One of the great privileges of my job with the Oil Search Foundation (OSF) is to visit remote parts of Papua New Guinea and meet the incredible people who live and work there. I recently had the opportunity to visit Hela Province in the remote Highlands region where OSF is currently supporting the province in its important work to prevent and treat HIV.
I often tell people that if you have not been to Hela you must go. There is no other spot like it on earth. To illustrate, I awoke one morning to what I thought was the sound of a bizarrely pitched bugle only to realise it was a musically talented bird perched outside my window (I will swear it was a Bird of Paradise until proven otherwise). Hela is an amazing and unique place not only because of its fauna, but because of the combination of physical beauty, vibrant culture and traditional ways of life.
The streets of Tari, the provincial capital, bring to life the essence of Hela. It is not uncommon to see the famous Huli Wigmen, in traditional gear, going about their daily business. I especially love the Hela women, dressed in an array of vibrant colours, walking their fat pigs on thin ropes or balancing an assortment of household necessities, from firewood to buckets of water, carefully on their heads. Numerous roadside markets offer these women and their communities a place to trade both goods and stories and add to the colourful scene that makes Hela, and Tari, so beautiful.
However working in Hela and ensuring services are delivered to its 500,000 plus population is not without significant challenges. Remote populations, fierce tribal fights between warring clans, low levels of literacy and difficult challenges for women in Hela, including at the roadside markets, are but just a few issues that make our job, supporting our partners, at times very difficult.
Of course one can become overwhelmed by the challenges, but I instead like to focus on the solutions. And the most effective solution of all is the many extraordinary people who, day after day, achieve extraordinary outcomes.
I mentioned to the Provincial Health Advisor, Dr Hewali Hamiya, the great importance the Oil Search Foundation places on working with local partners. His response was to introduce me to the Hela Ladies Empowerment Group, a collective of women from four clans working together to address the needs of women and children in their communities. Meeting the over 50 women who make up the group, I was again reminded why empowering them is so important to improving livelihoods.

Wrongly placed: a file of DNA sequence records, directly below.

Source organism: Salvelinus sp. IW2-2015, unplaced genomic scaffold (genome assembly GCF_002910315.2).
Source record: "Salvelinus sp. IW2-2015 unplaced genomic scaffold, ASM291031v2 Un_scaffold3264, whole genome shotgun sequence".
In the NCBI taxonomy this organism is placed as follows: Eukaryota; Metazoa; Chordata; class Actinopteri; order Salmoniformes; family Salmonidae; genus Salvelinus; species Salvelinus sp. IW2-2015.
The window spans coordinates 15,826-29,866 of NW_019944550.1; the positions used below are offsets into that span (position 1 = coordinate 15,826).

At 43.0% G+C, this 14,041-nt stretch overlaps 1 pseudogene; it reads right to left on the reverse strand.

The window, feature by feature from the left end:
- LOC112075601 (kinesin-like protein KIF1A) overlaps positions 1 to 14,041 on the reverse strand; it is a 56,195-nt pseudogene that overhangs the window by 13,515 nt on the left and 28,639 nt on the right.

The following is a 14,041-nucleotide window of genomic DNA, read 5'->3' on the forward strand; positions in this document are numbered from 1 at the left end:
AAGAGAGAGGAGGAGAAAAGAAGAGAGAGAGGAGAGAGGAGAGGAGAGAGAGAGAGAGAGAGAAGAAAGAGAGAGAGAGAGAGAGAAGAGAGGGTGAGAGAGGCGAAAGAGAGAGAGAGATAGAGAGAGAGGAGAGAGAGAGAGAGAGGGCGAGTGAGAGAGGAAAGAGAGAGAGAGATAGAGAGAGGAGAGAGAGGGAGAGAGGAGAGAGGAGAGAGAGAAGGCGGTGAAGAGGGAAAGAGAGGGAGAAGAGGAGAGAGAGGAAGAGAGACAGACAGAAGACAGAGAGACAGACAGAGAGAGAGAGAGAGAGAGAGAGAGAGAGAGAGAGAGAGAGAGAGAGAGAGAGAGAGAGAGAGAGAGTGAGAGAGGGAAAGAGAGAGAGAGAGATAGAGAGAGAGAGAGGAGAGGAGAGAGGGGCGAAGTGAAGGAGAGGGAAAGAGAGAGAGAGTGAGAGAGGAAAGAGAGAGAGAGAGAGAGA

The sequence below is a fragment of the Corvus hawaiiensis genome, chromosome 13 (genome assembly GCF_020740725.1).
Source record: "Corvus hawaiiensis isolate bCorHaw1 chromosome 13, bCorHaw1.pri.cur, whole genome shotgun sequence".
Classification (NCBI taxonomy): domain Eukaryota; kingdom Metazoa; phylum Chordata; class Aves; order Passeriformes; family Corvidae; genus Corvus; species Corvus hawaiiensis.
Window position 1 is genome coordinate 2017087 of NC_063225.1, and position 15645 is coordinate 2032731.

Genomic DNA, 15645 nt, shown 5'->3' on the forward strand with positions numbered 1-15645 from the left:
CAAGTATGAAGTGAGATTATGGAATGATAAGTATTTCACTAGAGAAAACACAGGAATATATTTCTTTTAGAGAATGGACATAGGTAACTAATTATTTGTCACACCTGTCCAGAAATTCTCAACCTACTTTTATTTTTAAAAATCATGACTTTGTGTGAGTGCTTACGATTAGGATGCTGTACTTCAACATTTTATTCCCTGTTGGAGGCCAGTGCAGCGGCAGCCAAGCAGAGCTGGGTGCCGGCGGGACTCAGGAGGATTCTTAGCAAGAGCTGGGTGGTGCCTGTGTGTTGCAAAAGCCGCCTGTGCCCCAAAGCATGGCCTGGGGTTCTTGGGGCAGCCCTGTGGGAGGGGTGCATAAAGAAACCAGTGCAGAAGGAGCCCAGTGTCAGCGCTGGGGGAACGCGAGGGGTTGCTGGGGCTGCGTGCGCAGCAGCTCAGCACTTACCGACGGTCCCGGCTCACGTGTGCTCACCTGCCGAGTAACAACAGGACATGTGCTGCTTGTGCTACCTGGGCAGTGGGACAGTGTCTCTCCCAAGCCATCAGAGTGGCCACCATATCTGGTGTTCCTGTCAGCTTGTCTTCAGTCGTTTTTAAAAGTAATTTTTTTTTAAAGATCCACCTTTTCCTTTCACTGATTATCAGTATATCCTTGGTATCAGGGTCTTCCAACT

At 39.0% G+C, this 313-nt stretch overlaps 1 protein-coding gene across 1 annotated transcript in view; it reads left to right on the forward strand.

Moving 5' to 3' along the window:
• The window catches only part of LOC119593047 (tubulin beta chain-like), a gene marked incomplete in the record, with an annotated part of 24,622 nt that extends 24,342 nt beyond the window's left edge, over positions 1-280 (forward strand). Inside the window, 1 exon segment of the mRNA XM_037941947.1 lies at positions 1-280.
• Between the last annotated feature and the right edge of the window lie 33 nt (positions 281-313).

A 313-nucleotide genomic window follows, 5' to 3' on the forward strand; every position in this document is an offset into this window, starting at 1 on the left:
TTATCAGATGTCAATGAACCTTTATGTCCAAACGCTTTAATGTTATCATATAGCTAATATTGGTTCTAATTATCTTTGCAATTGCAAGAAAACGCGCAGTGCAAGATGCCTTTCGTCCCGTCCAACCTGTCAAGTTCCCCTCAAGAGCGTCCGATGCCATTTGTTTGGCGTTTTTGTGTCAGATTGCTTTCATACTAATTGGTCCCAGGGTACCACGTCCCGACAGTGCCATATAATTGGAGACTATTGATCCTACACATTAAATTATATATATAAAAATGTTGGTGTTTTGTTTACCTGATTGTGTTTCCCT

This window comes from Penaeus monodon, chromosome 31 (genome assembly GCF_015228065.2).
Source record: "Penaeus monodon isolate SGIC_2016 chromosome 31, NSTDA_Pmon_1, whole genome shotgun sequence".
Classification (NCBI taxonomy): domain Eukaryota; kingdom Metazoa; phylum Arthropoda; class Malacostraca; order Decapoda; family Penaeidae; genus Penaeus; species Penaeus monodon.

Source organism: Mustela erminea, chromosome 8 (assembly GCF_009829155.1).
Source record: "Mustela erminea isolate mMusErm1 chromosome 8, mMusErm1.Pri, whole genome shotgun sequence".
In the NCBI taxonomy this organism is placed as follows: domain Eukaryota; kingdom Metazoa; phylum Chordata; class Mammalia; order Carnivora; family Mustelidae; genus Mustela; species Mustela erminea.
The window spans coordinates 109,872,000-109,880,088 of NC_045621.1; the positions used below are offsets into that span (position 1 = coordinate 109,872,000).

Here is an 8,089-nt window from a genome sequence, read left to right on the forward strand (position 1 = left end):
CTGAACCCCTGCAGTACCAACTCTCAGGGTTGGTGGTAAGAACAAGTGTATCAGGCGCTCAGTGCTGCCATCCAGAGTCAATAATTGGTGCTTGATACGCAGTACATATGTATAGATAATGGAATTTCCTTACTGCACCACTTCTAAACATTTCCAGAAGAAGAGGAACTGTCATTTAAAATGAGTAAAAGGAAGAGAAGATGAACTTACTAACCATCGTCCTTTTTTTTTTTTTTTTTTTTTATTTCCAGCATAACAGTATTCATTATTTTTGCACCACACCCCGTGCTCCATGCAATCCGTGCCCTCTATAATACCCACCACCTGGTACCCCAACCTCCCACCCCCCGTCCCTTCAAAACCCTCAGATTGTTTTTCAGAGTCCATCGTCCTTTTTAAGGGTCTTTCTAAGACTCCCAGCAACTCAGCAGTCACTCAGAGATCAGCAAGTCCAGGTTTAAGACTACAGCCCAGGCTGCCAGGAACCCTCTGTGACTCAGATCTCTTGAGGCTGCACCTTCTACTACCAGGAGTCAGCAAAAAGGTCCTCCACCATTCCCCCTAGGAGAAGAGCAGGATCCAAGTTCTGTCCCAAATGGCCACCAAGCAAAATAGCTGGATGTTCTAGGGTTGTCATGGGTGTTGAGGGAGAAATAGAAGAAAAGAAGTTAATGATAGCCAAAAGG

It provided a practical example of the international evidence that consistently shows supporting women has a very direct link to — among other things — improved literacy, better health and increased family income.
The Hela Ladies Group was formed out of concern for a number of local women who were facing unacceptable security risks selling their produce at roadside markets. The group worked together to ensure a secure business environment for women to grow and sell vegetables. The business has boomed and the women are now the main suppliers of food to Tari hospital and other establishments, providing much needed income to the women and their families.
From this beginning the Hela Ladies Empowerment Group, now in its third year of operation, has implemented women’s literacy education programs and an early childhood education program. At their own initiative they are now receiving training from the Bank of South Pacific in financial literacy and management and have set up an effective governance system. The Oil Search Foundation is considering ways we might partner with this self-lead group in areas of health messaging and also with age appropriate books and literacy training.
One of the teachers told us that she loves being involved in the group because it gives her hope. It gives me hope too, and is one of the many reasons I love Papua New Guinea and its very special Hela province.
Stephanie Copus-Campbell is the Executive Director of the Oil Search Foundation.
This post originally appeared on the Oil Search Foundation blog.